Burden of wealth
Paul G. Harris
China has overtaken the United States to become the largest source of greenhouse gases, the pollution that causes climate change. This has increased pressure on China to do more to combat the problem. But is this pressure justified? Does China really have responsibility for climate change?
The answer depends on a number of factors. One is history. On a practical level, we cannot say that China is as responsible for past emissions of greenhouse gases as the countries of the West. They began polluting the atmosphere in earnest from the early decades of the industrial revolution. The material benefits of that revolution largely passed China by until quite recently. In short, until the latter part of the 20th century, China was too economically under- developed to have a large impact on the earth's climate, at least relative to major industrialised countries.
However, if we think in terms of recent decades - from the late 1970s, when China opened to the world and its economy took off - the question of responsibility for climate change takes on a new dimension. This is because, over the last quarter of a century, China's greenhouse gas pollution has increased enormously, and in recent years it has contributed more to climate change than any other country.
Some will argue, as the central government does, that China is not morally responsible for climate change because its per capita emissions have been low historically. That said, China's per capita emissions now exceed the global average, and its greenhouse gas pollution today will affect the environment in profound ways in the future. Even if China lacks the same moral responsibility for climate change as richer countries, we cannot deny that pollution from within China is now a major part of the problem.
When we think more about the future, China's responsibility grows in importance. Even if we agree that China's responsibility for climate change today is quite low, it will be hard to reach the same conclusion in the future. This is especially true because the central government has been aware of the consequences of the country's economic growth on the earth's climate as that growth has taken off. This compares to governments in the West, which became locked into polluting infrastructure well before the world became aware of climate change. Fundamentally, arguments that the central government uses to attribute responsibility for climate change to the West, particularly arguments based on the West's historical pollution, will be used against China by future generations.
Another way of looking at China's responsibility for climate change is to consider its capacity. When China was a poor country, we would have been hard pressed to blame it for future climate change. If poor people pollute to survive, it is not their fault.
However, China's ability to develop in environmentally sustainable ways has grown considerably in recent decades. Indeed, the government is adopting many pro-environment policies, but not out of responsibility. Meanwhile, China's greenhouse gas emissions continue to rise dramatically.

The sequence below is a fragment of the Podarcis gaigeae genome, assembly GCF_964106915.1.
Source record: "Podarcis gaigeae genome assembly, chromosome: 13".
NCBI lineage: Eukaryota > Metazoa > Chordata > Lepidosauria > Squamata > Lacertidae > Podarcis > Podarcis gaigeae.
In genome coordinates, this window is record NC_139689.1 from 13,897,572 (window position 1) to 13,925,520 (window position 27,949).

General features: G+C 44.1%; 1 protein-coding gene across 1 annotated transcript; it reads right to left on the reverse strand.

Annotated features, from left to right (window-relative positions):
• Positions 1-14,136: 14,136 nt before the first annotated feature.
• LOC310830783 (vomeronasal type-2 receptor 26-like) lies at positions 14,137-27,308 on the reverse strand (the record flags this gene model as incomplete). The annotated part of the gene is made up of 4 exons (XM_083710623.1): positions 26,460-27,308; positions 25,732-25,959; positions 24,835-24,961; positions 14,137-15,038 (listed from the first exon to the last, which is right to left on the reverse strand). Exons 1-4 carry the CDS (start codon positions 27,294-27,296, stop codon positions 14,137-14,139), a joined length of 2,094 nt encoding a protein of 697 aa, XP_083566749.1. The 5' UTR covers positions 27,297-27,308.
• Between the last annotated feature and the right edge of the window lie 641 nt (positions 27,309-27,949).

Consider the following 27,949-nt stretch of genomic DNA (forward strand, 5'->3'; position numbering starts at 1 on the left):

The central government likes to attribute much of this pollution to exports - to the demand for material products produced in China and shipped to the West. This argument ignores the reality that many millions of Chinese have benefited from those exports, and that more than a few Chinese have grown rich on them.
Furthermore, demand for products is growing rapidly within China as the country's expanding middle class consumes in ways reminiscent of the boom times in America after the second world war. Consequently, the argument that much of China's greenhouse gases can be attributed to the West will become less convincing with time.
Yet another way of thinking about China's responsibility for climate change is in terms of the role it plays in the world's efforts to address the problem. If Beijing makes practical contributions to solutions, particularly to furthering international co-operation, its responsibility arguably declines. If it obstructs robust action on climate change, as it was accused of doing at the 2009 Copenhagen conference, arguably its responsibility increases.
A determination of whether or how much China is responsible for climate change also depends on how we define 'China'. If we define it in terms of the Chinese state and its government, as the Chinese and other governments (as well as most observers) tend to do, history plays a big role, and thus China's responsibility for climate change is reduced.
However, if we define China as the Chinese people, and then look closely at their role, our answer to the question of whether China has responsibility for climate change becomes more complex. Certainly China's poor ought not be blamed for climate change. However, the same cannot be said for China's affluent classes. They ought not to be allowed to hide behind their neighbours' poverty.
Now that millions of Chinese people have joined the global middle and upper classes, moral and practical environmental imperatives demand that they join affluent people in the West in reducing their consumption and pollution. Even if China is not responsible for climate change, many people living there certainly are.
Paul G. Harris is chair professor of global and environmental studies at the Hong Kong Institute of Education. He is editor of China's Responsibility for Climate Change: Ethics, Fairness and Environmental Policy